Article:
There is a hole in Hamilton County Sessions Court when it comes to domestic violence cases, and it costs about $130,000 a year to patch.
Because of the county's population size, Sessions court is split into criminal court and a civil division overseen by Circuit Court, according to Criminal Court Clerk Gwen Tidwell.
Smaller Tennessee counties keep Sessions intact, while larger ones share the load with circuit court, Tidwell said. Overall, the split keeps caseloads reasonable in each court, making courts a bit more efficient. But Tidwell says for domestic cases, having two courts can cause confusion.
That's why county commissioners will consider accepting a $258,000 grant next week from the U.S. Office of Violence against women. The money would pay two domestic violence case docket managers for two years - one in criminal court and one in civil, Tidwell said.
It would be a continuation of something that's been working well, she said.
"This is actually our second grant. We are just finishing a first three-year grant for basically the same purpose, which is to identify, educate and come up with solutions for the separation of criminal court and civil court," Tidwell said.
Having two courts handling domestic cases is confusing for residents involved in the cases and for the courts themselves, she said.
For example, Sessions criminal court hears violations of protective orders, but sessions civil in circuit court issues said orders.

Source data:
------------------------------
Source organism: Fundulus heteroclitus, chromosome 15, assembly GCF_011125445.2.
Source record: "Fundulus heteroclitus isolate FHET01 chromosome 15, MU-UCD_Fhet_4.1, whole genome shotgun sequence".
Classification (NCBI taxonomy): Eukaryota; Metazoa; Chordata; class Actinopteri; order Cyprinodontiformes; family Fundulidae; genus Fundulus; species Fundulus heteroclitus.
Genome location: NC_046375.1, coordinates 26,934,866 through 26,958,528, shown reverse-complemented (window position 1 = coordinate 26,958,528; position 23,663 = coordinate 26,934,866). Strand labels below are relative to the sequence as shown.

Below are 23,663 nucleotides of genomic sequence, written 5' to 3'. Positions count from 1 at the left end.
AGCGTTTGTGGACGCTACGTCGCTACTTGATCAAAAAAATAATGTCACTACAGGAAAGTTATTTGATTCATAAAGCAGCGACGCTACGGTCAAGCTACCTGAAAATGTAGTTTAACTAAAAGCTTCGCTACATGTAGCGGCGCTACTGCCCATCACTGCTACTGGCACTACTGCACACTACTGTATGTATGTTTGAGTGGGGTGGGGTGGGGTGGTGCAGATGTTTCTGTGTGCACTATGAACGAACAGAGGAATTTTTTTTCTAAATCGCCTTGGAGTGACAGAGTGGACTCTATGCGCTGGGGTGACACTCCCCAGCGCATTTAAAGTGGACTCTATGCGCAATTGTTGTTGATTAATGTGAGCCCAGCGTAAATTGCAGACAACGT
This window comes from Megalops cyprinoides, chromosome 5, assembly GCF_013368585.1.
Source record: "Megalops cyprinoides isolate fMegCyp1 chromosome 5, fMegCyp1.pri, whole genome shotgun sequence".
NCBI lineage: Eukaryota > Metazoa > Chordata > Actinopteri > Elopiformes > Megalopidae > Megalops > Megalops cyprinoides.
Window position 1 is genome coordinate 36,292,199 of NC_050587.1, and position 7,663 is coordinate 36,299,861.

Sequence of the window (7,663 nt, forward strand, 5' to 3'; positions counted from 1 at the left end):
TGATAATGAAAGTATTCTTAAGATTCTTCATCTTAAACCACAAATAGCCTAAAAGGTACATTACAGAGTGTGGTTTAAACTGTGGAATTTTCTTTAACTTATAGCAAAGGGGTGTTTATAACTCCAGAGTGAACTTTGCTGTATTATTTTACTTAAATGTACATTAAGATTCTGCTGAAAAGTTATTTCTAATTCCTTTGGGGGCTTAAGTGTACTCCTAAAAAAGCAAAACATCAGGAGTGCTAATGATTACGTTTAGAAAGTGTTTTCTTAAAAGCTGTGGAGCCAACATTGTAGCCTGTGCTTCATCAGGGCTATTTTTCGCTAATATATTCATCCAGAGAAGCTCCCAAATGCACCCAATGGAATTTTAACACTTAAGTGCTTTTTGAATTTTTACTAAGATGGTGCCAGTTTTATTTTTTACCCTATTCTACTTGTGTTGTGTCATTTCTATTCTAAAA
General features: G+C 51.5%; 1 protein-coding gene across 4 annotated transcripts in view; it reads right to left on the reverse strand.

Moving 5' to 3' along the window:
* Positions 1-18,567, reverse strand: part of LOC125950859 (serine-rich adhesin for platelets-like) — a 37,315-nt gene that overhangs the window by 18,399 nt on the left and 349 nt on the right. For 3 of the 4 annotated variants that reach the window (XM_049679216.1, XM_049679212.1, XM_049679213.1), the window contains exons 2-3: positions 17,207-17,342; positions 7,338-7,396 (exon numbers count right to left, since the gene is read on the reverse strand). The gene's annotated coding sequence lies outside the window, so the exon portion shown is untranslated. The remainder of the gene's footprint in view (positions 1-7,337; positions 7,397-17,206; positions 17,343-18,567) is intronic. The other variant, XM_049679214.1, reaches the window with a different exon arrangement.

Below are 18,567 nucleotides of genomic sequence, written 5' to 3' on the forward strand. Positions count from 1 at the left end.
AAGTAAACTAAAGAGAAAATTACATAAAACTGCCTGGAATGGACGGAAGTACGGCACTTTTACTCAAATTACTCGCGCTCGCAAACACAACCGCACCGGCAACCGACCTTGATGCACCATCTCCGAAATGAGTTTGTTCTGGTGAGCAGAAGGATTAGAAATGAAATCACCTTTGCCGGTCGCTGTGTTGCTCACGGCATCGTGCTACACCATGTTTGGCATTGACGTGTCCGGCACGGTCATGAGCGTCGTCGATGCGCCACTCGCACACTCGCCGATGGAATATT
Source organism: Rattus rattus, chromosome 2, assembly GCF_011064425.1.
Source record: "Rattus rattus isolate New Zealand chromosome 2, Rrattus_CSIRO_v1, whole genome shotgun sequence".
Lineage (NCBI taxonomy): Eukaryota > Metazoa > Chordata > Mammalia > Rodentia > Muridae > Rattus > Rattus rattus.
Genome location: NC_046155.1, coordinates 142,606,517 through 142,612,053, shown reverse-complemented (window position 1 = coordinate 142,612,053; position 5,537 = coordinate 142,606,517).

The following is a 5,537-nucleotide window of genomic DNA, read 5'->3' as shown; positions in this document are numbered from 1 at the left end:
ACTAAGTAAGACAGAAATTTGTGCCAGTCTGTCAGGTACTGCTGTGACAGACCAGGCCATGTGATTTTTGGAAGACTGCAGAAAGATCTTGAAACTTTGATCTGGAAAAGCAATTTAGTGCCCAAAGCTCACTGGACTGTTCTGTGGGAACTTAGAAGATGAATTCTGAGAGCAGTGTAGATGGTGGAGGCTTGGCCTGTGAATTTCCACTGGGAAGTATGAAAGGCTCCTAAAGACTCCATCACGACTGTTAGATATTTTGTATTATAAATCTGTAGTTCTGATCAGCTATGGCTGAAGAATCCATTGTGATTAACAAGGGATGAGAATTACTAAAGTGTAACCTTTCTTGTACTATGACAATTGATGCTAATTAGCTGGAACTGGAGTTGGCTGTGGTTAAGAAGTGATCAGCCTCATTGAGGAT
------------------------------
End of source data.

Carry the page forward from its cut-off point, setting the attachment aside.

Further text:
The coordinators cross reference cases in both courts and apprise each court of their findings.
"The violation of the order of protection can be a criminal offense, but it's definitely important that all the judges involved know about it," Tidwell said. "[Before the case managers] the circuit courts didn't know what was going on in the criminal courts and the criminal court judges didn't know what was going on in the civil courts."
Sessions criminal court has disposed 950 domestic assault cases since January. There are many more which aren't yet completed, Tidwell said.
On the civil side, sessions civil division has filed 496 orders of protection in that time, according Deputy Clerk Susan Sissom.
Cathy Allshouse, an attorney with Southeast Tennessee Legal Services, said having coordinators who point residents in the right direction is incredibly helpful.
"It's not so much for our benefit as the clients' benefit. For a domestic violence victim, it's very difficult to know which court to go to when," Allshouse said.
With the coordinators, those involved in domestic violence, plaintiff and defendant alike, cases need not wonder.
Informed courts can also help keep victims safe, Allshouse said.
It is important for a sessions court judge who is considering dismissing a protective order for a victim to know if the accused attacker has criminal abuse charges pending, she said.
"In other places, because its the same court, the judge will know. It's more about the way the law is that we are fractured," she said. "Statistics have shown that family violence cases are the highest safety risk, because those are the ones with the highest emotions."
Commissioners will vote Wednesday to accept or decline the grant. In agenda session last week, commissioners indicated the measure would pass.
Contact staff writer Louie Brogdon at 423-757-6481 or at email@example.com.